Friday, 26 April 2013

FOOD INDUSTRY: ISO 22000 & HACCP (Part I)





The last few years have provided ample evidence that control of food safety is critical. Recent media reports have clearly documented supply chain shortcomings that have threatened consumers’ health and safety. These ongoing problems and the need for consumer safety cry out for additional tools to dramatically reduce or eliminate risks.


Early Food Safety 

Food safety rules have a long history. Evidence clearly shows that governments and governing authorities were concerned with protecting consumers from unsafe foods from the earliest times. In ancient Athens, beer and wines were inspected for purity. 

In the United States, the concern over food safety began in earnest in the late 1800s but didn’t become law until 1906 with the formation of the Pure Food and Drug Act. Over time, preventive approaches were increasingly adapted for food safety, culminating in 1995 with the U.S. publication of Hazard Analysis Critical Control Point (HACCP) requirements and their subsequent evolution into ISO 22000. 


ISO 22000

ISO 22000 is an international standard intended to be used by organizations within the food chain. It contains traditional quality assurance preventive measures plus preventive food-safety measures. The purpose of ISO 22000 is to provide a practical approach to ensure the reduction and elimination of food safety risks as a means to protect consumers. ISO 22000 is intended to help organizations:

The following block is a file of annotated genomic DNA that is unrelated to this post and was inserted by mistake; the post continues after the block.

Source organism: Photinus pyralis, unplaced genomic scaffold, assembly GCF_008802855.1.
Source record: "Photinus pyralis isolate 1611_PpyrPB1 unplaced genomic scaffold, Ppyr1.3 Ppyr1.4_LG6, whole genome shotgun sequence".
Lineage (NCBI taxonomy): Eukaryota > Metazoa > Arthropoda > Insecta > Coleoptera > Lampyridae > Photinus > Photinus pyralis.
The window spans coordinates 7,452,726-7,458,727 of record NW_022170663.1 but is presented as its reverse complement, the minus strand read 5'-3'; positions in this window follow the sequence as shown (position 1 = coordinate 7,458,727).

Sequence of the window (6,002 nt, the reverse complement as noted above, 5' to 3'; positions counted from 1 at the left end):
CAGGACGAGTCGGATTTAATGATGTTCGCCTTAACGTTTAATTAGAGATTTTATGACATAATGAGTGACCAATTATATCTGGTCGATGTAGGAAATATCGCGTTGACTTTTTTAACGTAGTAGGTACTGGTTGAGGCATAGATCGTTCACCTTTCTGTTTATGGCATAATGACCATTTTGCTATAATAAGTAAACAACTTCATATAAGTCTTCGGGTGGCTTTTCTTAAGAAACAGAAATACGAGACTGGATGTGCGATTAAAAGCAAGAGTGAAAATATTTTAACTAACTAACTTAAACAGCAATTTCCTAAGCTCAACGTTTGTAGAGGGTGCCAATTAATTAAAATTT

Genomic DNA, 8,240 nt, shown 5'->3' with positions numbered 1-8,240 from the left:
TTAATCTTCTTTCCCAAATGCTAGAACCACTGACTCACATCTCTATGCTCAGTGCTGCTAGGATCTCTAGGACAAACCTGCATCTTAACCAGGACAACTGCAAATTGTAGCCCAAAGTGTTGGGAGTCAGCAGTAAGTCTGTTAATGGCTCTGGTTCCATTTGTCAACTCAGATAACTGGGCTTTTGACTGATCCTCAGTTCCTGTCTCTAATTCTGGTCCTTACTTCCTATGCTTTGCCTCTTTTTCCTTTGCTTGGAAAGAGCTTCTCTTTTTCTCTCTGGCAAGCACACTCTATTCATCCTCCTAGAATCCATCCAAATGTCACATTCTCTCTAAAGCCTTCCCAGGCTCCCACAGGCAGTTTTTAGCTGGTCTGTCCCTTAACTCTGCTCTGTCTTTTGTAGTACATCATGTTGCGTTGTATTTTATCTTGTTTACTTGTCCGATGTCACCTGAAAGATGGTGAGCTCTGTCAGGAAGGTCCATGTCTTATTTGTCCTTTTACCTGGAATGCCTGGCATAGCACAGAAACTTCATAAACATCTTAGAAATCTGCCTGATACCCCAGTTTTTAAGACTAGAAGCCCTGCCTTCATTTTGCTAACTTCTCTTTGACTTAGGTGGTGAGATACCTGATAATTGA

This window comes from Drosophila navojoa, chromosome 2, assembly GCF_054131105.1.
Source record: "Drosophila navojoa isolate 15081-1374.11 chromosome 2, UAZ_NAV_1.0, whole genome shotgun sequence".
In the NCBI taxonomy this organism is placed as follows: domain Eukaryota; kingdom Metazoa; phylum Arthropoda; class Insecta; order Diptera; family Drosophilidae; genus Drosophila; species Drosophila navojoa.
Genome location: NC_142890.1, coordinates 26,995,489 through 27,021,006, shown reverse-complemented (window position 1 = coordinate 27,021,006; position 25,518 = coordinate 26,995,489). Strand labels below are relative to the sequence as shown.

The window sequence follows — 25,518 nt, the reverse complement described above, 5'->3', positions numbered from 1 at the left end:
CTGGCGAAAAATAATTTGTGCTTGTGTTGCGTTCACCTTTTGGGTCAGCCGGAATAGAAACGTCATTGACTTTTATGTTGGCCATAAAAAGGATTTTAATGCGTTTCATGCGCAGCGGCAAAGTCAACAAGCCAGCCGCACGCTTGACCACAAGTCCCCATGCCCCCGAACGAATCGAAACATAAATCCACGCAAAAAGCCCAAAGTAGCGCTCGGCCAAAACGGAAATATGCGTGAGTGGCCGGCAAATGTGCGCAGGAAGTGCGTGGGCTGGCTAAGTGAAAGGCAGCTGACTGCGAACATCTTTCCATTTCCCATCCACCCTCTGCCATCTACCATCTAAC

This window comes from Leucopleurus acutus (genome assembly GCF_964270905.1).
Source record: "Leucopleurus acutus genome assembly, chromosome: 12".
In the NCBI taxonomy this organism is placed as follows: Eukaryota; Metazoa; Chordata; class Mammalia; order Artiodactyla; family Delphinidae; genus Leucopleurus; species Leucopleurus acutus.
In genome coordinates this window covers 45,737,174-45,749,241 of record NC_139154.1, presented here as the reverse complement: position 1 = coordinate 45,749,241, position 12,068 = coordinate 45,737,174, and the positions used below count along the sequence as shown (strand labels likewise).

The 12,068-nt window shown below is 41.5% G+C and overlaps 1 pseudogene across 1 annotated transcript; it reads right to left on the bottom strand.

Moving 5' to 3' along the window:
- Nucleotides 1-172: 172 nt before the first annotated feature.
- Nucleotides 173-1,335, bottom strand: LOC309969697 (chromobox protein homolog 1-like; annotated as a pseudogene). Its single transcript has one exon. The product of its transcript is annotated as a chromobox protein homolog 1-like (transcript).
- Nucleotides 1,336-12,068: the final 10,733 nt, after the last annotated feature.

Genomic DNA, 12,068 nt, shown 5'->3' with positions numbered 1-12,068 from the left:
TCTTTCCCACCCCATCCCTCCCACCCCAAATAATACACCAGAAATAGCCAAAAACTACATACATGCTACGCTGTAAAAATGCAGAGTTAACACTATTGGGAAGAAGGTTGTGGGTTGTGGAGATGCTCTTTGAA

• Embedding and improve the internal processes needed to provide consistently safe food.
  • Providing confidence to the organization and the management team that the organization’s practices and procedures are in place and that they are effective and robust.
  • Providing confidence to customers and other stakeholders (through the ISO 22000 certification process) that the organization has the ability to control food safety hazards and provide safe products.
  • Providing a means of continual improvement that ensures that the food safety management system is reviewed and updated so that all activities related to food safety are continually optimized and effective.
  • Ensuring adequate control at all stages of the food supply chain to prevent the introduction of food safety hazards.

Food-safety management systems function only when the interdependent methods between food producers, suppliers, and customers are understood and managed. This includes a clear understanding of responsibility and provisions for accountability at all levels. This can only be done in light of a structured management system such as one conforming with ISO 22000. 


Largely Preventive

ISO 22000 follows a long tradition of preventive actions, identified and regulated by quality and food safety professionals. Three brief ISO 22000 concepts imported from ISO 9001 are planning (i.e., things work better when there is a plan and the plan is followed and enforced), procedures (i.e., consistency for extended time periods, especially when multiple people are involved), and employee competence (i.e., the use of competent personnel is necessary to achieve required results).

Other concepts include document control, control of records, corrective action, measurement, and many others too numerous to mention in this article. Approximately half of the pages of ISO 22000 closely follow or are identical to the text in ISO 9001.